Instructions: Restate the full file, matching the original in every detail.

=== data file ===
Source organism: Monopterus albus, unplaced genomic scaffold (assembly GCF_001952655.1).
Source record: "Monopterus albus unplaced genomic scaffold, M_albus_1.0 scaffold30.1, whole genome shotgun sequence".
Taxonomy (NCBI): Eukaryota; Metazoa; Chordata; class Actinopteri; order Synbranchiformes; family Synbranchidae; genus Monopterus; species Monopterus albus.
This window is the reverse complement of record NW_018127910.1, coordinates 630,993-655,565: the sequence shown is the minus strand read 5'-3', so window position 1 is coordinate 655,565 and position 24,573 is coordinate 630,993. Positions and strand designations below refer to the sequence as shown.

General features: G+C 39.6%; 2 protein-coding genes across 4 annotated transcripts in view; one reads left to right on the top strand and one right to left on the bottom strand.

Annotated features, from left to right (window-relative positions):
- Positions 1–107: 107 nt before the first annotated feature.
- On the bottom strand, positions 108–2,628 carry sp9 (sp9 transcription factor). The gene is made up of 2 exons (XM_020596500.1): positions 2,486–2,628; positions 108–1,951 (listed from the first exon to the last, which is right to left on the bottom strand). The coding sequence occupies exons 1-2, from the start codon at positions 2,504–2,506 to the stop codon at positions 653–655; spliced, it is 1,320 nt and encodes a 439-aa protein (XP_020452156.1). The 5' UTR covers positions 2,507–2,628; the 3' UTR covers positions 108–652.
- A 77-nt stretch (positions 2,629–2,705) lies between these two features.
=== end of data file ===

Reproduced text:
Source organism: Monopterus albus, unplaced genomic scaffold (assembly GCF_001952655.1).
Source record: "Monopterus albus unplaced genomic scaffold, M_albus_1.0 scaffold30.1, whole genome shotgun sequence".
Taxonomy (NCBI): Eukaryota; Metazoa; Chordata; class Actinopteri; order Synbranchiformes; family Synbranchidae; genus Monopterus; species Monopterus albus.
This window is the reverse complement of record NW_018127910.1, coordinates 630,993-655,565: the sequence shown is the minus strand read 5'-3', so window position 1 is coordinate 655,565 and position 24,573 is coordinate 630,993. Positions and strand designations below refer to the sequence as shown.

General features: G+C 39.6%; 2 protein-coding genes across 4 annotated transcripts in view; one reads left to right on the top strand and one right to left on the bottom strand.

Annotated features, from left to right (window-relative positions):
- Positions 1–107: 107 nt before the first annotated feature.
- On the bottom strand, positions 108–2,628 carry sp9 (sp9 transcription factor). The gene is made up of 2 exons (XM_020596500.1): positions 2,486–2,628; positions 108–1,951 (listed from the first exon to the last, which is right to left on the bottom strand). The coding sequence occupies exons 1-2, from the start codon at positions 2,504–2,506 to the stop codon at positions 653–655; spliced, it is 1,320 nt and encodes a 439-aa protein (XP_020452156.1). The 5' UTR covers positions 2,507–2,628; the 3' UTR covers positions 108–652.
- A 77-nt stretch (positions 2,629–2,705) lies between these two features.